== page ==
46 Books We Currently Love Even More Than Books in General

Posted on Updated on

FullSizeRender 345

What a season to be a book-lover. Take a look at our staffers’ latest favorite reads below and let us know: what looks good to you? And make sure you read through to the end, too, to find out the newest selections for our book subscription boxes — the First Editions Club and ParnassusNext — plus exciting previews of upcoming events!

Recommended by Ann

Bluebird, Bluebird Cover ImageBluebird, Bluebird 

Hooray! I can whole-heartedly recommend this mystery/thriller about a black Texas Ranger working a suspicious case in East Texas. The book takes on many big American problems, so it is both timely and wildly entertaining.

Recommended by Ann

The Art of Death: Writing the Final Story Cover ImageThe Art of Death: Writing the Final Story 

I love everything this woman writes. This small book is part of a series in which different writers are asked to tackle Big Ideas. Edwidge draws from literature and life to make order out of her mother’s death and death in general. The book is so smart and oddly soothing. Recommended for anyone who may someday die.

Recommended by Karen

Glass Houses Cover ImageGlass Houses 

This is the 13th Chief Inspector Gamache mystery, but it’s the first one I’ve read — proving that you can start anywhere in this series and throughly enjoy it. There’s a reason this series, set in Montreal and the tiny village of Three Pines, continues to grow in popularity with each book.

Recommended by Mary Grey

The Last Ballad Cover ImageThe Last Ballad 

What sets this historical tale of injustice and courage apart is its main character, Ella May, a woman with human foibles but a heroine just the same. The multi-layered story, based on actual events in 1929, is told from several viewpoints, but Ella remains the focal point of this dramatic account of one community in the Appalachian foothills of North Carolina. Perfect for book clubs.

Recommended by Mary Laura

Little Fires Everywhere Cover ImageLittle Fires Everywhere 

There’s a reason everyone’s using the fire emoji when they tweet about this family drama set in a wealthy suburb — and it’s not just the title. What a page-turner!

(Read more about it here.)

Recommended by Mary Laura

The Book of Separation Cover ImageThe Book of Separation 

If you loved Mirvis’ Modern Love essay “Finding God in a Hot Slice of Pizza,” you’ll love this whole book — a brave and elegant memoir about ending a relationship with not just a spouse, but a religion and a way of life.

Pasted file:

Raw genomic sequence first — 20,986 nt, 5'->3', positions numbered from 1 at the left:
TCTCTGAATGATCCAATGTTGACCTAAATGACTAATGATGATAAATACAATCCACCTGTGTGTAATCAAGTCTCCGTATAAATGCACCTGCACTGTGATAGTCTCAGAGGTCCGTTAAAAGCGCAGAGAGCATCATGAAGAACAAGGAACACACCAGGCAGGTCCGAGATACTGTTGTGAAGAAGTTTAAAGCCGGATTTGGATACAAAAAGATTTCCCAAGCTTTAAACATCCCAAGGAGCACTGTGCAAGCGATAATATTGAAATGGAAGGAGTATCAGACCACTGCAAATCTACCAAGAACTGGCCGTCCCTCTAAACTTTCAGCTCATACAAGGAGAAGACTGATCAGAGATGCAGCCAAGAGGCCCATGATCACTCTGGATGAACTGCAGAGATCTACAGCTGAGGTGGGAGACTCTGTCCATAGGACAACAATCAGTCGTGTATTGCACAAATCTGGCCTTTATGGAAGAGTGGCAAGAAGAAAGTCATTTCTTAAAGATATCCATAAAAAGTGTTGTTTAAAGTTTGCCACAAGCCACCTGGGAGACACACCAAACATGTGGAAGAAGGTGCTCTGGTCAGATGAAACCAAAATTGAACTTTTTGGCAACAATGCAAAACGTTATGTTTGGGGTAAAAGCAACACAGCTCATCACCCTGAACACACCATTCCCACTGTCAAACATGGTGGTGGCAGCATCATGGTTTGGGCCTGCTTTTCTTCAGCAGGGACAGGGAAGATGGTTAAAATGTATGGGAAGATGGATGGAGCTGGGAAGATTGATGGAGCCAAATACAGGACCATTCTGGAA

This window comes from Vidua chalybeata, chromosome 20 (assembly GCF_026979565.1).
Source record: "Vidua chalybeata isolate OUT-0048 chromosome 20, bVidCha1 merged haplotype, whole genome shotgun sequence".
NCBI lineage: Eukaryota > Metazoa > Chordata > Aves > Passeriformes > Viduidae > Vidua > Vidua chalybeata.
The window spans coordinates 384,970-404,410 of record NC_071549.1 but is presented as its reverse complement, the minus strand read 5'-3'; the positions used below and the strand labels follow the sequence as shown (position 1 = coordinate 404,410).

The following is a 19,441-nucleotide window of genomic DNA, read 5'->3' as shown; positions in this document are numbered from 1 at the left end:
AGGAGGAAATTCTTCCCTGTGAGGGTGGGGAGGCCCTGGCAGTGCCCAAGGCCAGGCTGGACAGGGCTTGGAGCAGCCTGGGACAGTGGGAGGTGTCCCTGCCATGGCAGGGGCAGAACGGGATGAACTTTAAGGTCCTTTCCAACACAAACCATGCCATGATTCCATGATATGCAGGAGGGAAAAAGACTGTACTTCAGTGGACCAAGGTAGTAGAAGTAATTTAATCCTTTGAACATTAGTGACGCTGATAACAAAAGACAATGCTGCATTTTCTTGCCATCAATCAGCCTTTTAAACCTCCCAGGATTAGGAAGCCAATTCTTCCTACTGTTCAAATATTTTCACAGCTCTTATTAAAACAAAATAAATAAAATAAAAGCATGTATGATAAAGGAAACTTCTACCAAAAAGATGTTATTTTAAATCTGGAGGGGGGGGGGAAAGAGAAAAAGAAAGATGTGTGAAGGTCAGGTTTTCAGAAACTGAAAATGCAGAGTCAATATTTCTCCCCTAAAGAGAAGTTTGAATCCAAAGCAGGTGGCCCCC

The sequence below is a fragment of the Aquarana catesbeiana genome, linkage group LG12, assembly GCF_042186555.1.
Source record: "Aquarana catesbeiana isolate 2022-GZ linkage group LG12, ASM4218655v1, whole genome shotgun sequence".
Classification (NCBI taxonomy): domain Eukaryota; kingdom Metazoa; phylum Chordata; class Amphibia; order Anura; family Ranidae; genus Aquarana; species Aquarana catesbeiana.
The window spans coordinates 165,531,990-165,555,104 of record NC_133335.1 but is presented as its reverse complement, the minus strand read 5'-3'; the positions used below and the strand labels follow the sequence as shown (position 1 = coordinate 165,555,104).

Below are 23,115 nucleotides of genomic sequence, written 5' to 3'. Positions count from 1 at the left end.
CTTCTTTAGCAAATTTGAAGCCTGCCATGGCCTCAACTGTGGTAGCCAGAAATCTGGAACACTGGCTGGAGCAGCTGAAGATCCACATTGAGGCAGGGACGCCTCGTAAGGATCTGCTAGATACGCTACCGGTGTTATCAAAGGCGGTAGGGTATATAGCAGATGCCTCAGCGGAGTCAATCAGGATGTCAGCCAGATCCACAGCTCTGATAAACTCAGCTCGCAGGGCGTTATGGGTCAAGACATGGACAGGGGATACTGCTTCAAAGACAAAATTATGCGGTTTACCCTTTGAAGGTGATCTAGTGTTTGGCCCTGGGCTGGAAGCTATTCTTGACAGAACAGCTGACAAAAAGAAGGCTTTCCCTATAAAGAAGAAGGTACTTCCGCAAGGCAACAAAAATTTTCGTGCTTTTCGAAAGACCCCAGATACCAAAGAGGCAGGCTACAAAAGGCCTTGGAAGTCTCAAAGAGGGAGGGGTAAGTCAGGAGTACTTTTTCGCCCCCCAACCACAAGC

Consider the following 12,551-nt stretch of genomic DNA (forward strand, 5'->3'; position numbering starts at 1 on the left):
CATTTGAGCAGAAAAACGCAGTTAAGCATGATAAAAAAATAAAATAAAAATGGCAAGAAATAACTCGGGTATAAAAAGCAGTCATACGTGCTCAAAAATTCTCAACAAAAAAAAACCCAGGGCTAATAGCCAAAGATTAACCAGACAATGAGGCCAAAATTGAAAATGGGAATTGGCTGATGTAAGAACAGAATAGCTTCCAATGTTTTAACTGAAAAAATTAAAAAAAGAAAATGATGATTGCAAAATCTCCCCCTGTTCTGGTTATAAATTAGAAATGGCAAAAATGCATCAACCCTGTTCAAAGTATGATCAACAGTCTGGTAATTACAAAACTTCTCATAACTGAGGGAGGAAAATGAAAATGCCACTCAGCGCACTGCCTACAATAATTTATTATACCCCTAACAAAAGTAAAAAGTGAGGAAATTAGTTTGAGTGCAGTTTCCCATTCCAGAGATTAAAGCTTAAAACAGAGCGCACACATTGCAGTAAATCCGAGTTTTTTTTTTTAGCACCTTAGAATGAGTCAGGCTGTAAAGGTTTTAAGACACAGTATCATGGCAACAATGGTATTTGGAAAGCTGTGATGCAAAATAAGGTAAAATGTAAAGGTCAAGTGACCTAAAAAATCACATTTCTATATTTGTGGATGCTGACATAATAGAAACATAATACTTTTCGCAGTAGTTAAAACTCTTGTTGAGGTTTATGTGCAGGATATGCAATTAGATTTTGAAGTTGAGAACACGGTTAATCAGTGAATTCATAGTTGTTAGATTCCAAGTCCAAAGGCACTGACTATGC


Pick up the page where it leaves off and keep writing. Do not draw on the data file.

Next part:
Recommended by Keltie

Ranger Games: A Story of Soldiers, Family and an Inexplicable Crime Cover ImageRanger Games: A Story of Soldiers, Family and an Inexplicable Crime 

An intriguing true tale about a bank robbery committed by a group of Army Rangers, one of whom is the 19-year-old cousin of the author. I think the bottom line is this: we ask the people who fight our wars to do terrible things. Do we then get to ask how they got to be so terrible?

Recommended by Keltie

Books for Living: Some Thoughts on Reading, Reflecting, and Embracing Life Cover ImageBooks for Living: Some Thoughts on Reading, Reflecting, and Embracing Life 

This love letter to books reminds us that usually the most satisfying reading we do is not when we’re reading the Best Book Ever or the hot new book everyone’s talking about, but the exact right book at exactly the right moment: the book that cheered you on, that salved a broken heart, that got you up off the mat, that changed your mind.

Recommended by Kathy

The Twelve-Mile Straight Cover ImageThe Twelve-Mile Straight 

Twins — one black, one white — are born to a Georgia sharecropper’s daughter. Who’s the father? This and other secrets drive local families to go to any lengths to cover up their actions in this page-turner of an epic story, surprisingly relevant today.

Recommended by River

Dinner at the Center of the Earth Cover ImageDinner at the Center of the Earth 

I am hypnotically obssessed with this novel. Englander’s best work yet is certain to be a serious contender for the Pulitzer.